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Lütjens-class destroyer
D185 Lütjens
Class overview
Name: Type 103 Lütjens
(Modified Charles F. Adams-class destroyer)
Builders: Bath Iron Works
Operators: Naval Ensign of Germany.svg German Navy
Succeeded by: Sachsen-class frigate
Completed: 3
Retired: 3
Preserved: 1
General characteristics
Class & type: Missile Destroyer
Displacement: 4720 t
Length: 133.2 m
Beam: 14.3 m
Draft: 6.1 m
Propulsion: 2 × steam turbines providing 70,000 shp (52 MW); 2 shafts
4 x 1,275 psi (8,790 kPa) boilers
Speed: 33 knots (61 km/h)
Range: 4,500 nautical miles (8,300 km) at 20 knots (37 km/h)
Complement: 337
Sensors and
processing systems:
  • AN/SPS-40 2D air surveillance and early-warning radar, long-range
  • AN/SPS-67 sea surveillance radar, med-range
  • AN/SPS-52 3D air surveillance radar, long-range
  • 2 x AN/SPG-51C Mk 74 fire-control radar
  • AN/SPQ-9 short range fire-control radar for surface and low flying targets
  • SPG-60 tracking and fire control radar (also radar illumination for the missiles)
  • Raytheon RP 1225 navigation radar
  • Atlas Elektronik DSQS-21B active/passive sonar
  • EADS FL1800 ESM suite
Electronic warfare
& decoys:
  • 2 x SRBOC 6 cell chaff and flare launcher
  • 1 x SLQ-25 Nixie torpedo decoy
  • 1 x EADS FL1800 ESM/ECM suite
  • Armament:
  • 2 x 127 mm/54 Mk 42 mod 10 guns
  • 2 x Rheinmetall Rh202 20 mm autocannons
  • 1 x Modified Mark 13 launcher
    • SM-1MR surface to air missile (usually 32)
    • Harpoon anti-ship missile (usually 8)
  • 2 x Mk 49 launcher, 21 RAM surface to air missiles each
  • 6 x 324 mm torpedo tubes, DM4A1 and Mark 46 torpedoes
  • 1 x ASROC launcher, 8 cell
  • The Type 103 Lütjens class was the last class of destroyers in service with the German Navy. They were replaced by the new Sachsen-class frigates, designated frigate even though they are much larger and more capable in all aspects than the Lütjens-class destroyers. Basically the ships were Charles F. Adams-class guided missile destroyers but with some modifications to meet German requirements:

    • Communication systems according to German standards. The Lütjens class had more aerials and a second mast mounted on the aft funnel, the large air surveillance radar was positioned further aft (above the funnel).
    • Different funnel design. This was necessary because of the new antennas and radar location. On the Lütjens the exhaust gases were emitted sideways with two pipes on the port and starboard side of each funnel.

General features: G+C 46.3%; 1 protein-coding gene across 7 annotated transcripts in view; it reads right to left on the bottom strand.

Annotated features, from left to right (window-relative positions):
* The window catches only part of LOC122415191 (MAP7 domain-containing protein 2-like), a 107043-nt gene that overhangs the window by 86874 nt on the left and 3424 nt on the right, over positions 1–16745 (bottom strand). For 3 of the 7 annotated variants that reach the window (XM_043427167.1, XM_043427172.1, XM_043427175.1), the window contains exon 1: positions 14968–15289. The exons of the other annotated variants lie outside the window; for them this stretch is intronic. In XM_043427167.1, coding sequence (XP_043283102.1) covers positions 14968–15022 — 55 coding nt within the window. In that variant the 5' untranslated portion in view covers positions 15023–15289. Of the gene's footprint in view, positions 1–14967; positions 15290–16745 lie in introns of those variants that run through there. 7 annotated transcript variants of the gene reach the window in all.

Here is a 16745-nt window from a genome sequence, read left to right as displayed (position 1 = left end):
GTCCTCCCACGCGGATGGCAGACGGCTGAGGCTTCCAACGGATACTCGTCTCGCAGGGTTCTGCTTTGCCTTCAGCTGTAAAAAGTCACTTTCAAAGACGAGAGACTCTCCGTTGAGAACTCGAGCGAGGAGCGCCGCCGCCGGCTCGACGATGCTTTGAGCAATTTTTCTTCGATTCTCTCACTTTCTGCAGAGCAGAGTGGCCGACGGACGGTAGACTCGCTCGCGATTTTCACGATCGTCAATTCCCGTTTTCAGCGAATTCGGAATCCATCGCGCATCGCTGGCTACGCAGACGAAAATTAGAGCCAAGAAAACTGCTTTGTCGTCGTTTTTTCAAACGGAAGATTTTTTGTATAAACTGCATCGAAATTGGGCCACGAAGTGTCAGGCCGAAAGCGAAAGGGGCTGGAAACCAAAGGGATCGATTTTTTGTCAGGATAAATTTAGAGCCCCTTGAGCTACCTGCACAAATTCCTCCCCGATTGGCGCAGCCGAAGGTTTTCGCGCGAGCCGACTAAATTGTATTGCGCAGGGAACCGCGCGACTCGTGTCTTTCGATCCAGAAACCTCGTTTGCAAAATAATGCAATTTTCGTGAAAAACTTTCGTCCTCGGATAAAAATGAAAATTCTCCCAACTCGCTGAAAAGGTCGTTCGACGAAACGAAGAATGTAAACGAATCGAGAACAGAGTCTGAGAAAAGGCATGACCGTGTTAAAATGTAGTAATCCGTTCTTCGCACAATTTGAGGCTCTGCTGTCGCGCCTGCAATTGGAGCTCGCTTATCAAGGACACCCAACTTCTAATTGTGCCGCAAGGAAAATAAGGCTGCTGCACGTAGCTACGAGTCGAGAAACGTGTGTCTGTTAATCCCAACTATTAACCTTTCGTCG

• New location of the sonar array: The Lütjens had its sonar dome located in a bulge directed forward in the bow and not under the bow to reduce the ship's draft.
    • Better crew accommodations.

    The Lütjens class was upgraded to Type 103A in the 1970s with new digital fire-control computers and better missiles for the old Tartar SM1 missile system. The boilers were also converted to burn lighter oil for logistical reasons instead of the heavy fuel oil that needs to be preheated.

    A second major refit began in the 1980s, with new fire control computers and radar for the guns.

    In the 1990s, the ships in the class each received two RAM launchers and Chaff launchers.

    With the decommissioning of Lütjens (D185) on December 18, 2003 the age of steam ended for the German Navy. Mölders (D186) became a Museum Ship at the German Navy Museum in Wilhelmshaven.

    Note: Speeds over 30 kn could only sustained for a limited time due to the enormous fuel consumption. With two active boilers the ship could achieve speeds up to 27 kn. Three boilers made 30 kn achievable. For any speed beyond 30 kn all four boilers were needed.

    List of shipsEdit

    Pennant
    number
    Name Call
    sign
    Commissioned Decom-
    missioned
    Fate
    D185Lütjens DRAE March 22, 1969 December 18, 2003 2012 scrapped in Aliaga, Turkey
    D186Mölders DRAF September 20, 1969 May 28, 2003 Museum ship in Wilhelmshaven
    D187Rommel DRAG May 20, 1970 September 30, 1998 cannibalized, 2004 scrapped in Turkey

    All three ships were built by Bath Iron Works in the USA. They were named after famous German officers who died in World War II. In service, they formed the 1. Zerstörergeschwader (first destroyer squadron) and were based in Kiel.

    ReferencesEdit



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